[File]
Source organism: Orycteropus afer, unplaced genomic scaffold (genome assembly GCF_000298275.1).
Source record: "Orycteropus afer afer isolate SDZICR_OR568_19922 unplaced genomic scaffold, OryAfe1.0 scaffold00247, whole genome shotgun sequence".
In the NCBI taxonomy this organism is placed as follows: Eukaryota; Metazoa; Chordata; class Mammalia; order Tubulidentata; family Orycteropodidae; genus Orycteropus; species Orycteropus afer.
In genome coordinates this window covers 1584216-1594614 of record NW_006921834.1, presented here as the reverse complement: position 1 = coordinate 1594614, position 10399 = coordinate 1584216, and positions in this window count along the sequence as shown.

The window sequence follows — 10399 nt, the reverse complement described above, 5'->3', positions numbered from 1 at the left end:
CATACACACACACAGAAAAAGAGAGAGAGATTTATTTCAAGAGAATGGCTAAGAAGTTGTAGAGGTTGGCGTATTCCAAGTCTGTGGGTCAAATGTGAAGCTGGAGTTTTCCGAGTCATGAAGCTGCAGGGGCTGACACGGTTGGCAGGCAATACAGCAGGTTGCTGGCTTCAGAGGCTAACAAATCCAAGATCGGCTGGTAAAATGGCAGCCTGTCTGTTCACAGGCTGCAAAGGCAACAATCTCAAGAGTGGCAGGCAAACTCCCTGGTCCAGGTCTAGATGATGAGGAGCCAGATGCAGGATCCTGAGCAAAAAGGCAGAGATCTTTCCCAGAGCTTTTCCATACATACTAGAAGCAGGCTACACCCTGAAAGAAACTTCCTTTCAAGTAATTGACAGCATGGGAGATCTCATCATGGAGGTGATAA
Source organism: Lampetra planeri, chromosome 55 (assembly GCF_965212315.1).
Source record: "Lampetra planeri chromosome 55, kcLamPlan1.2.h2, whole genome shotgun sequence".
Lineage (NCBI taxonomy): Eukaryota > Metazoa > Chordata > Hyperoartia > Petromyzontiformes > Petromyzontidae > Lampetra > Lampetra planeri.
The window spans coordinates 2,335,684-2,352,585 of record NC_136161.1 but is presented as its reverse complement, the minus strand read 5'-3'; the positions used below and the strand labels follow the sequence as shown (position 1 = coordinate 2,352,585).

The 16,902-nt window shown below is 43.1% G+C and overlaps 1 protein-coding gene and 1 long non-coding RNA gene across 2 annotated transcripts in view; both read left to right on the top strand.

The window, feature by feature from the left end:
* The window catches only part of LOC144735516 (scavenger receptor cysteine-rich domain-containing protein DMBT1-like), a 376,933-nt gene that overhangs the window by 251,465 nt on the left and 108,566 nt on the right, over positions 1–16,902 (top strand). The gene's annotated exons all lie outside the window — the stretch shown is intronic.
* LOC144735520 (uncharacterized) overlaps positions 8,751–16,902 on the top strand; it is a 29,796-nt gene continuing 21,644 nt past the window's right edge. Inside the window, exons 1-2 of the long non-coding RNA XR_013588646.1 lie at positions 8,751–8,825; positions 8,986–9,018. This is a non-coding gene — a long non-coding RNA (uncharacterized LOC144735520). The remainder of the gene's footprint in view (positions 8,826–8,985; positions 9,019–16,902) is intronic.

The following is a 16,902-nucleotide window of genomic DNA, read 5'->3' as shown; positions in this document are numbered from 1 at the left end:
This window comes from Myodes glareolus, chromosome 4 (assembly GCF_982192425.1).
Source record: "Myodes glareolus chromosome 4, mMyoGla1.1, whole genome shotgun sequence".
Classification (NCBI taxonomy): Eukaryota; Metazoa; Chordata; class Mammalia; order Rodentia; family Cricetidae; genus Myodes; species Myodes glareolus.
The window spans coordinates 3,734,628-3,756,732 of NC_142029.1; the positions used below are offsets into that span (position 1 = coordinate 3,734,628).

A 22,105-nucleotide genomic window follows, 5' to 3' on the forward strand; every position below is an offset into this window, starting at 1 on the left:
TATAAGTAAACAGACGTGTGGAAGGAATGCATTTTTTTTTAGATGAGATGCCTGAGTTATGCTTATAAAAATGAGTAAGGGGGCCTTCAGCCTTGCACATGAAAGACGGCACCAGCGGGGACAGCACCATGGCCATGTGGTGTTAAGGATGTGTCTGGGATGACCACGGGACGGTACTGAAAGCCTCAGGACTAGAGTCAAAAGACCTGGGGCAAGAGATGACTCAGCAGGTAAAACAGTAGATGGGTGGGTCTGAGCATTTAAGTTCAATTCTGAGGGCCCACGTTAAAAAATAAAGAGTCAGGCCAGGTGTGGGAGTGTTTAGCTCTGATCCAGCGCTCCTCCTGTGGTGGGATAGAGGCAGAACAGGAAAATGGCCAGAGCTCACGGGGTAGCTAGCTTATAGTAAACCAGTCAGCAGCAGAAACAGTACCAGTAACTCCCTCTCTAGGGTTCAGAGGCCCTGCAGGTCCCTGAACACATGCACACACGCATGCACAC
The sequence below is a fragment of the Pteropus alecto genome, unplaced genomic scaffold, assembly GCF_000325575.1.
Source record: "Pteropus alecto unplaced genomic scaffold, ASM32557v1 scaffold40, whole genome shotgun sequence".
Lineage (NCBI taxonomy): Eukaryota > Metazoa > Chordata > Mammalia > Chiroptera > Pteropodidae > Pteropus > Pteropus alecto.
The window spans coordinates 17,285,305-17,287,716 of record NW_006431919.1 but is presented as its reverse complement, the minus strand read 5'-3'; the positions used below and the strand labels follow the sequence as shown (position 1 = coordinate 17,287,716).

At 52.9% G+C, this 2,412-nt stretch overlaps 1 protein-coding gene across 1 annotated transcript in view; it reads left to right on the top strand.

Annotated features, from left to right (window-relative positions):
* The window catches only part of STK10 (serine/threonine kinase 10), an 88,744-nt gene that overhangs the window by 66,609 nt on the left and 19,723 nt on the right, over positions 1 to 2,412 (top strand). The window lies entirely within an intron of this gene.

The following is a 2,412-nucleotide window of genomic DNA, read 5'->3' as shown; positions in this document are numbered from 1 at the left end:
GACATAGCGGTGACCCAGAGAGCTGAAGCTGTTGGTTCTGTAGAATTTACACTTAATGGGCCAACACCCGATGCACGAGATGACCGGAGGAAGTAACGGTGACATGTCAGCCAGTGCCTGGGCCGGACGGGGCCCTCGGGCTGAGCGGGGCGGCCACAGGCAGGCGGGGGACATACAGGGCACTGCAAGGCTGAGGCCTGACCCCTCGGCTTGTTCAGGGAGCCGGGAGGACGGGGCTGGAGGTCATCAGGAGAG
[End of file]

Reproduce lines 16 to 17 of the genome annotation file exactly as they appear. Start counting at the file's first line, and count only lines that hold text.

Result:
This window comes from Myodes glareolus, chromosome 4 (assembly GCF_982192425.1).
Source record: "Myodes glareolus chromosome 4, mMyoGla1.1, whole genome shotgun sequence".